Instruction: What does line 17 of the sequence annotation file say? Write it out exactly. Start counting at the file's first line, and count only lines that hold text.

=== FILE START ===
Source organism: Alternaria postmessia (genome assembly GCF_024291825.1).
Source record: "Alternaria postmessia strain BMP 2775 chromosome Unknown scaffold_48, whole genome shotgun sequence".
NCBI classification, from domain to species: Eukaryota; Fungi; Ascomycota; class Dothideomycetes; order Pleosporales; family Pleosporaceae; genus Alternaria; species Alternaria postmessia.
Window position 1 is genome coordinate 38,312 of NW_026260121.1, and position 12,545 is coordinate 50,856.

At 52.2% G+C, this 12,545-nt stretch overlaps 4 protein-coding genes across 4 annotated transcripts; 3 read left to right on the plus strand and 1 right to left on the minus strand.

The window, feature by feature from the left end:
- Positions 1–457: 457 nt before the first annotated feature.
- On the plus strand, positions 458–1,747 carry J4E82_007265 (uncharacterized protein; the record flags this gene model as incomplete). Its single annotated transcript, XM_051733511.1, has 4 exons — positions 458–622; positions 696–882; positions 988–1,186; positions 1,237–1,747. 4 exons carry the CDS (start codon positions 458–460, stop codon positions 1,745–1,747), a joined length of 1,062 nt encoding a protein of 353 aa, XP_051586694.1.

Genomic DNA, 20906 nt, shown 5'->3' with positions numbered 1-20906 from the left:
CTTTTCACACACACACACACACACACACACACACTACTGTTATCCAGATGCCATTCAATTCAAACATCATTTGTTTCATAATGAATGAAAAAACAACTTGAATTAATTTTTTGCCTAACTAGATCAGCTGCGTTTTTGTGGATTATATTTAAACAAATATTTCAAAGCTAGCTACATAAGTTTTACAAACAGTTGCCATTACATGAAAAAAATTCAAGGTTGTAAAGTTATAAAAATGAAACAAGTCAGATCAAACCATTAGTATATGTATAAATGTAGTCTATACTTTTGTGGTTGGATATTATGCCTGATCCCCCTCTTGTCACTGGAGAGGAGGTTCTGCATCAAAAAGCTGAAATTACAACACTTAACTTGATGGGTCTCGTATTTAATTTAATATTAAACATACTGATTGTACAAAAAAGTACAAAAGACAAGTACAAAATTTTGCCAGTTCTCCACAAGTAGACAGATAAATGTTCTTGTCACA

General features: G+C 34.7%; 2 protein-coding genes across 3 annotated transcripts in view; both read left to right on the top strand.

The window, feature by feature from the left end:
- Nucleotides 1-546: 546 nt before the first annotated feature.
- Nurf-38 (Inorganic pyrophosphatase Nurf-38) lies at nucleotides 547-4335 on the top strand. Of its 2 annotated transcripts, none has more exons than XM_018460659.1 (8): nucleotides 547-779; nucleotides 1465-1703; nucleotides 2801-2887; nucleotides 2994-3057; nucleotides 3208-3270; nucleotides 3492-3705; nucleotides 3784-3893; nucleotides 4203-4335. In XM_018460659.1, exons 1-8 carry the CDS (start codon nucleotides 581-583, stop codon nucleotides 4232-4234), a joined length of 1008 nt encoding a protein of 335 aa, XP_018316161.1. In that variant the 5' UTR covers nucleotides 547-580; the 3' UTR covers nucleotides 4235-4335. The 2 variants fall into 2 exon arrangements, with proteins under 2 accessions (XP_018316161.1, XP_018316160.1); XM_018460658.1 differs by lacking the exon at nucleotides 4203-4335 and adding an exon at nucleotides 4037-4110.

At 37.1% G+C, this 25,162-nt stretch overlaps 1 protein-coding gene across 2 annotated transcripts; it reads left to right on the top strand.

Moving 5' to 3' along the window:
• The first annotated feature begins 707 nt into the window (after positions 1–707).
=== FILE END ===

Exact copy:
• The first annotated feature begins 707 nt into the window (after positions 1–707).